“It’s about how you manage them nerves,” McShane tells the lads. “Feel them. Take them on board. Use them as positive energy. It’s time now to put on the character of ‘I’m a football player and I’m gonna go out now and put on a show’. Because that’s what these fans are here for. They want to see the future of Manchester United. You’re representing the club — your attitude, your mentality is massive. Just go out and express yourselves.”
Later in the 51-minute film, McShane is part of a coaching workshop in which United’s staff discuss their philosophy in front of a crowd of local Hong Kong coaches. The Irishman strides on stage and begins to speak in Cantonese, the local language. It’s a small gesture, but a powerful one.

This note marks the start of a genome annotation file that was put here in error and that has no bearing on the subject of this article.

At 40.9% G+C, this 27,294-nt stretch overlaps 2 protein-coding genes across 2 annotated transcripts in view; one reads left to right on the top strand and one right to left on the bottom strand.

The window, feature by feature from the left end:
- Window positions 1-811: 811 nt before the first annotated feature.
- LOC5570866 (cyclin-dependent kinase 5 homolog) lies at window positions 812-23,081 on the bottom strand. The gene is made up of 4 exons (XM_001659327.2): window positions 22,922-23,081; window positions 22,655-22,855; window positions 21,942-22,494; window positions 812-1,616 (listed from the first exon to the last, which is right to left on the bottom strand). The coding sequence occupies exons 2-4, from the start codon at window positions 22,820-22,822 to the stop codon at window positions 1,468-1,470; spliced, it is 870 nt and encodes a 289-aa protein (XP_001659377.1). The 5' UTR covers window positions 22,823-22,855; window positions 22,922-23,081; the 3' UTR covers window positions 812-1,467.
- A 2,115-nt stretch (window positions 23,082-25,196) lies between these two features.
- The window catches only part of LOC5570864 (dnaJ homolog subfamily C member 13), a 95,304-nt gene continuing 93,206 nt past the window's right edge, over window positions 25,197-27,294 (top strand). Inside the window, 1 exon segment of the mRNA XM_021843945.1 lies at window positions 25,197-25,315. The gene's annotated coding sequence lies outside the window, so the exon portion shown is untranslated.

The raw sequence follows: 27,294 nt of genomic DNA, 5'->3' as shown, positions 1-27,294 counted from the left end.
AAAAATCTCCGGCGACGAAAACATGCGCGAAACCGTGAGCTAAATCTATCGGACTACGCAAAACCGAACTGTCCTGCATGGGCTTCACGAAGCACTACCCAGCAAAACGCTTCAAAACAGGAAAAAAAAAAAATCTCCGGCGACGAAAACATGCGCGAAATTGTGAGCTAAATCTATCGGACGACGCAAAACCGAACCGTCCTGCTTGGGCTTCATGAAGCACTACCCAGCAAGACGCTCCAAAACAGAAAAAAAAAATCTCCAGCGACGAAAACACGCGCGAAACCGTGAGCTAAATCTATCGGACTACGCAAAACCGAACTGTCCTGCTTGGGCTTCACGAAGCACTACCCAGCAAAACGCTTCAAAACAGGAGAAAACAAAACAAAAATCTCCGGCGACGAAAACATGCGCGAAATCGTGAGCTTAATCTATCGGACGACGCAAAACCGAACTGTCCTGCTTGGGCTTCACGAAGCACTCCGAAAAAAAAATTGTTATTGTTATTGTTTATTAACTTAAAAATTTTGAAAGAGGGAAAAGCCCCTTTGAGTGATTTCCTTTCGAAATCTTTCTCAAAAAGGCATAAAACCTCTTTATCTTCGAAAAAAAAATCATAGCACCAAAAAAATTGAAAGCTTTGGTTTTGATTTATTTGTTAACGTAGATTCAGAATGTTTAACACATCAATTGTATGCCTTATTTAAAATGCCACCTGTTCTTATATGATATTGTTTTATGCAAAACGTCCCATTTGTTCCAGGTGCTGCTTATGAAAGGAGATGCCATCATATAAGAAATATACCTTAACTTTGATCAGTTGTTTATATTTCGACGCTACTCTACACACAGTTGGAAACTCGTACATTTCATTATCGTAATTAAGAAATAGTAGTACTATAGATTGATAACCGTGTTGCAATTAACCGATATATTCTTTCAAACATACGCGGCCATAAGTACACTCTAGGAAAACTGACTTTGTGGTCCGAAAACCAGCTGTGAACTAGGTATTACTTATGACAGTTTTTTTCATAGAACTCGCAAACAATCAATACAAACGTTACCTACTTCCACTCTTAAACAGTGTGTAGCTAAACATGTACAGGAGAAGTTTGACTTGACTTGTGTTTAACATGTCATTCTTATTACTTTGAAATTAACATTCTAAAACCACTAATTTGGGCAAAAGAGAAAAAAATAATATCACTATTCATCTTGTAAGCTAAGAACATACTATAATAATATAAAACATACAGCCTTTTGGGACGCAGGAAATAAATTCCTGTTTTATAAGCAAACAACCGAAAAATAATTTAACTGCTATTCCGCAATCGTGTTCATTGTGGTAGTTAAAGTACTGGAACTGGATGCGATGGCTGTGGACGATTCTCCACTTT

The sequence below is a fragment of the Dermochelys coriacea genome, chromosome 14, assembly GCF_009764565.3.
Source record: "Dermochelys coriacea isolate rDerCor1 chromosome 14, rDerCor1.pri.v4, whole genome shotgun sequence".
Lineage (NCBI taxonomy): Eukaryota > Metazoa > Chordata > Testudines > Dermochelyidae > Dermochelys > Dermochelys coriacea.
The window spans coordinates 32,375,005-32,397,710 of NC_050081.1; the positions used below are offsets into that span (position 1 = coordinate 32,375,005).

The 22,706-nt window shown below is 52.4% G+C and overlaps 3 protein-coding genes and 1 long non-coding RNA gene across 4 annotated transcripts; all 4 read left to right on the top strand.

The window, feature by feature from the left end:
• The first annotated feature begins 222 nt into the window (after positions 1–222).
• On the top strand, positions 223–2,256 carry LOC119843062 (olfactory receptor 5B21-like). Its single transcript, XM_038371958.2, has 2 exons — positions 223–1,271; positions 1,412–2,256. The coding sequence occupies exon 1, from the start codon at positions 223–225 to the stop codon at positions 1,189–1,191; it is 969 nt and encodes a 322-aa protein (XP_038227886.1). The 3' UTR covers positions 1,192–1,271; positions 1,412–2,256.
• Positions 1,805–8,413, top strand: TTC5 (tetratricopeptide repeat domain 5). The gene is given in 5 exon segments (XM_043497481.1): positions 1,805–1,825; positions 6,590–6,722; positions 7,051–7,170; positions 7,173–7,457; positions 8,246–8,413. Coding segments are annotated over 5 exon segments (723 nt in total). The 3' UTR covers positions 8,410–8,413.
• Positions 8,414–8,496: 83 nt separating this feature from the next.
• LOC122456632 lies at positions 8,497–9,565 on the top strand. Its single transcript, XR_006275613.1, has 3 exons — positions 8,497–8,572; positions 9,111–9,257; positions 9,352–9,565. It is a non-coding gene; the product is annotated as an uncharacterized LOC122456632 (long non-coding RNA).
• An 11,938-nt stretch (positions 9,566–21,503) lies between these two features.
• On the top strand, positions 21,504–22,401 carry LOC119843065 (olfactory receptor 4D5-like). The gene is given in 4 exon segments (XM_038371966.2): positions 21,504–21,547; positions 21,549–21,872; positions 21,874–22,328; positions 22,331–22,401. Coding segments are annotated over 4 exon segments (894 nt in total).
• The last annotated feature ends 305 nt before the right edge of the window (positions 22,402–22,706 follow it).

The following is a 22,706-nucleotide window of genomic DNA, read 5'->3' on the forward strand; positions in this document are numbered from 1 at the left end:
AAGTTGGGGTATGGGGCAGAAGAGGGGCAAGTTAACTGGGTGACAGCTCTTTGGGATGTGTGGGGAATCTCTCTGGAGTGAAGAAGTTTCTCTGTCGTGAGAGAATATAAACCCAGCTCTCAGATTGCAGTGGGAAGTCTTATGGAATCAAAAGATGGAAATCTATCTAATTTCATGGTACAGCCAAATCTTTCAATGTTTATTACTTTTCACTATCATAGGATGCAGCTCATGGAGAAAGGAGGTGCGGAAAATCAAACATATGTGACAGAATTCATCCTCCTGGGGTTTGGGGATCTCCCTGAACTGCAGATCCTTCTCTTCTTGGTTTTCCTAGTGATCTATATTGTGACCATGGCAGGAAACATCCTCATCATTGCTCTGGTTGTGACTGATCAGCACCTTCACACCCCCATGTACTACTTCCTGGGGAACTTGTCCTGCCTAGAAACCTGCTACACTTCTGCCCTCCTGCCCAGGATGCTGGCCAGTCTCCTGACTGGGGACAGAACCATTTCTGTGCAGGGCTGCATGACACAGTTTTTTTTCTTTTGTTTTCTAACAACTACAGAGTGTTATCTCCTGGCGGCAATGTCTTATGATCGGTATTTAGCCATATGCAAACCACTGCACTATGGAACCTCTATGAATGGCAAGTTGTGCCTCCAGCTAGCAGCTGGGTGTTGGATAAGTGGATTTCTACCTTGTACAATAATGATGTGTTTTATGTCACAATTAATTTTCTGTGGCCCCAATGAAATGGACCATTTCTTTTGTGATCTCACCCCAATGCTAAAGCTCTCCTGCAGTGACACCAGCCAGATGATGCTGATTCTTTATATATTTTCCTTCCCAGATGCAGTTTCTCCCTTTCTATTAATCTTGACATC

“If you talk to a man in a language he understands, that goes to his head,” so goes the famous Nelson Mandela quote. “If you talk to him in his own language, that goes to his heart.”
McShane is a graduate of United’s Academy. Now back coaching the U15s after a season as player-coach with the U21s, he made more than 350 appearances in the Football League and was capped 33 times by the Republic of Ireland. He has had an excellent career, but this gesture revealed so much about him as a character. It showed humility and respect.
And those are the values he and the rest of United’s hard-working, passionate staff on the trip to Hong Kong wanted to pass on to the talented young footballers who they accompanied, a point made clear by the film.